Gesture drawing (gesturing) becomes a similar useful tool for the artist to get into that zone, or that special creative state I discuss in the first post. In gesturing, the artist can look at their paper but must complete the drawing in a short amount of time (30 seconds to two minutes). The focus here is on capturing the essence of the subject with broad strokes, not the details. This is a common warmup exercise in a life drawing class.
    Gesture Drawing

    Without worrying about how the finished product will look, the artist learns to get lost in seeing. Is there a parallel exercise in music that could provide this function? A way to just focus your complete attention pure sound, and not worry about the final product. A way to not think about style, form, theory, or harmony on an intellectual level. A method to experience those musical elements just by playing with sound.

    I think most beginners experience this even before their first lesson. They take their instrument out of the case and just start to explore. It may honk, squeak, and create all sorts of dissonance. Their fingers explore the range and combination of the white and black keys. They discover what they can coax out of a set of open strings. It doesn't matter. They are having a blast exploring the sound spectrum. 

    How about this? Have you ever picked up an unfamiliar instrument and tried to play it? Our first inclination is not to master technique, develop a repertoire, or even play the right notes. I find I want to explore the sounds it can produce. I play with the instrument. I learn how changing my physiology also changes the sound. I have fun. There is no pressure to sound good. "Its not my instrument. I'm just messing around!"

    Here's my gesturing exercise for a performer. It is very open ended and you can add to it and alter it as needed. The goal is to warm up in a more creative fashion that will get you listening.
    • Sit with your instrument in a location where you can be uninterrupted for at least 10 minutes.
    • Close your eyes BEFORE you put your hands on the instrument.
    • Put your hands on the instrument.
    • Play the first note.
    • Listen.
    • Play a second note.
    • Listen. 
    • Keep your eyes closed.
    • Continue with the following notes.
    Start off with long note values. You should still play in time. Feel a pulse. Eventually shorten the note values. Within a few minutes you should be playing continuous eighth notes. For this exercise don't worry about rhythm or space. Just keep the flow going. Do not play anything familiar. This should be pure improvisation. No changes, key, or form. Just a steady pulse and the forward motion of notes. 

    You can and should explore the whole range of your axe or voice. But don't think of the names of the notes, arpeggios, scales or chords. Just play. At first you may keep the notes moving in a conjunct motion. Eventually, you should explore larger intervals. Harmonic players can work on adding chord with the notes. But there should be no set progressions. Just play.

    At some point you may also wish to add space, but I find that at the beginning this may defeat the purpose of the exercise. The space may give you too much time to intellectually "think" about what you want to play next.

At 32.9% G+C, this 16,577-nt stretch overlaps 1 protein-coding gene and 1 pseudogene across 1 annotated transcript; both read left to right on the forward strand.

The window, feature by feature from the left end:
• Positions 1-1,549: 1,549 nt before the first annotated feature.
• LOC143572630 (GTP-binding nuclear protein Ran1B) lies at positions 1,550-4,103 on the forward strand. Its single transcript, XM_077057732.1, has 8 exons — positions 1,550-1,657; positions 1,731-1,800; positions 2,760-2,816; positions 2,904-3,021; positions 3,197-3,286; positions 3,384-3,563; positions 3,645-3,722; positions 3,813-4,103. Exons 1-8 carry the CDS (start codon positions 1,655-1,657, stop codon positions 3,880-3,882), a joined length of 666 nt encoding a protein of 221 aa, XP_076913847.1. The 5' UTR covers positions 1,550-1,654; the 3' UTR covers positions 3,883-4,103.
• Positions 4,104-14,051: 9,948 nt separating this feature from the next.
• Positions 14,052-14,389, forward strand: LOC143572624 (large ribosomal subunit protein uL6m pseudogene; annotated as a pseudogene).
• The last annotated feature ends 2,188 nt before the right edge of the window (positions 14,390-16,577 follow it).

Jozefowicz's handscroll prints illustrate one way to visualize this exercise.
    Every instrument (except voice) is visual in some respect. At some point in the gesturing open your eyes. Use them to play melodies (but still listen!). What shapes can you create? Pretend you are drawing lines with a pencil; but instead of paper you are making gestures on a keyboard, fingerboard, keys, or even embouchure.

    You can also picture a staff in your head. Throughout the exercise, make these "lines" create interesting contours. For an even more "out there" idea, maybe look at an object and draw it with your instrument. Make the direction of the lines you play match the contours of the object.

    Joe Diorio
    This will seem strange, uncomfortable and silly for many. It may seem to be a waste of your practice time. Maybe it is. Just try it. Even if you don't think of yourself as an improvising musician I think it is a great way to "warmup". It is much more creative than merely playing ascending/descending scales (although this has value as well). It will get your chops going and get you focused and in a different place. A place more receptive to deep, active listening.

    I borrowed some of these ideas from the great jazz guitarist Joe Diorio. In his clinics he has suggested similar techniques. The goal is not to create a masterpiece. The goal is just to play with sound, pitches, shapes and to listen. For more on this, check out Joe's great video "Creative Jazz Guitar". This would be illuminating to not just guitar players but all musicians.


    The following video is a brief demonstration on how I use this gesturing concept. Keep in mind, the goal is not to create "great" music or even to worry about being musical. To goal is to listen carefully, keep the flow going, and to let the direction of the line guide you. In creating "real" music, I would never ignore space and play constant notes of the same value. However, this gesturing process is simply an exercise. For me it is a perfect combination of warm-up and meditation.



    The infinite catalog of streaming music: has it affected our listening habits?

          Over the past decade, technology has offered the music consumer an opportunity: easy access to the entire recorded output of music. Si...